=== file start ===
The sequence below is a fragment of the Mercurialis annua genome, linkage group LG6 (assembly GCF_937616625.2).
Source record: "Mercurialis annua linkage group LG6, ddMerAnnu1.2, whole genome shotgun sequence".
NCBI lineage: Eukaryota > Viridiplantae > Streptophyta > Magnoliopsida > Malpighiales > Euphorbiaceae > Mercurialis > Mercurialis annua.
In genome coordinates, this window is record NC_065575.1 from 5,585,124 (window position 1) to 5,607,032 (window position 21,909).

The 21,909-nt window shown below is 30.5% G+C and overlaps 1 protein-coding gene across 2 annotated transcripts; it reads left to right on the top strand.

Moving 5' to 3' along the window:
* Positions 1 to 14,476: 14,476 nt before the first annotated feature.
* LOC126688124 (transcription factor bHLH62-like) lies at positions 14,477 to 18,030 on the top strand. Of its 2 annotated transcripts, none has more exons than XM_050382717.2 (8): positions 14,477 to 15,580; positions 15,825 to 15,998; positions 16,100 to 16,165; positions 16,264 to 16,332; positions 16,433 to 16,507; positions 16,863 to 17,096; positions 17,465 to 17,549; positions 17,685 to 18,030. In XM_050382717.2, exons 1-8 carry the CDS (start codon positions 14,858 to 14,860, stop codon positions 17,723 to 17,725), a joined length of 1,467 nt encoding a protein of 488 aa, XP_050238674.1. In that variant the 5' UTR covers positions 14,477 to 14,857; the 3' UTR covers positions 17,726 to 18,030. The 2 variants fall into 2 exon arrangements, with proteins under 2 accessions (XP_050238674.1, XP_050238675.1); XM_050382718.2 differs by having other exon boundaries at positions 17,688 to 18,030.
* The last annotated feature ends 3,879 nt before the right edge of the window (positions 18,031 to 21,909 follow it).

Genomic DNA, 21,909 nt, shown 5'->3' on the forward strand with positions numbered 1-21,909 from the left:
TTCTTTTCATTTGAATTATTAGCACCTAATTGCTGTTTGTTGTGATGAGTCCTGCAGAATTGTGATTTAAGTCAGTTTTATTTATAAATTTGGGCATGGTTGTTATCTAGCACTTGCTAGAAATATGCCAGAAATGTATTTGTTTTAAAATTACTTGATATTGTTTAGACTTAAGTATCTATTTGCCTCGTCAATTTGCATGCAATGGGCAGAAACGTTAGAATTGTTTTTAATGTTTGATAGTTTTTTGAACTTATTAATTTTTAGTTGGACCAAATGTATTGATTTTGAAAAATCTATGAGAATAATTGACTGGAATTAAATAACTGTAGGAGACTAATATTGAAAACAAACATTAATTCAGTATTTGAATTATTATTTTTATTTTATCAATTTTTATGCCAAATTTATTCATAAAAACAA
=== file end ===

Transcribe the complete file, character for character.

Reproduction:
The sequence below is a fragment of the Mercurialis annua genome, linkage group LG6 (assembly GCF_937616625.2).
Source record: "Mercurialis annua linkage group LG6, ddMerAnnu1.2, whole genome shotgun sequence".
NCBI lineage: Eukaryota > Viridiplantae > Streptophyta > Magnoliopsida > Malpighiales > Euphorbiaceae > Mercurialis > Mercurialis annua.
In genome coordinates, this window is record NC_065575.1 from 5,585,124 (window position 1) to 5,607,032 (window position 21,909).

The 21,909-nt window shown below is 30.5% G+C and overlaps 1 protein-coding gene across 2 annotated transcripts; it reads left to right on the top strand.

Moving 5' to 3' along the window:
* Positions 1 to 14,476: 14,476 nt before the first annotated feature.
* LOC126688124 (transcription factor bHLH62-like) lies at positions 14,477 to 18,030 on the top strand. Of its 2 annotated transcripts, none has more exons than XM_050382717.2 (8): positions 14,477 to 15,580; positions 15,825 to 15,998; positions 16,100 to 16,165; positions 16,264 to 16,332; positions 16,433 to 16,507; positions 16,863 to 17,096; positions 17,465 to 17,549; positions 17,685 to 18,030. In XM_050382717.2, exons 1-8 carry the CDS (start codon positions 14,858 to 14,860, stop codon positions 17,723 to 17,725), a joined length of 1,467 nt encoding a protein of 488 aa, XP_050238674.1. In that variant the 5' UTR covers positions 14,477 to 14,857; the 3' UTR covers positions 17,726 to 18,030. The 2 variants fall into 2 exon arrangements, with proteins under 2 accessions (XP_050238674.1, XP_050238675.1); XM_050382718.2 differs by having other exon boundaries at positions 17,688 to 18,030.
* The last annotated feature ends 3,879 nt before the right edge of the window (positions 18,031 to 21,909 follow it).

Genomic DNA, 21,909 nt, shown 5'->3' on the forward strand with positions numbered 1-21,909 from the left:
TTCTTTTCATTTGAATTATTAGCACCTAATTGCTGTTTGTTGTGATGAGTCCTGCAGAATTGTGATTTAAGTCAGTTTTATTTATAAATTTGGGCATGGTTGTTATCTAGCACTTGCTAGAAATATGCCAGAAATGTATTTGTTTTAAAATTACTTGATATTGTTTAGACTTAAGTATCTATTTGCCTCGTCAATTTGCATGCAATGGGCAGAAACGTTAGAATTGTTTTTAATGTTTGATAGTTTTTTGAACTTATTAATTTTTAGTTGGACCAAATGTATTGATTTTGAAAAATCTATGAGAATAATTGACTGGAATTAAATAACTGTAGGAGACTAATATTGAAAACAAACATTAATTCAGTATTTGAATTATTATTTTTATTTTATCAATTTTTATGCCAAATTTATTCATAAAAACAA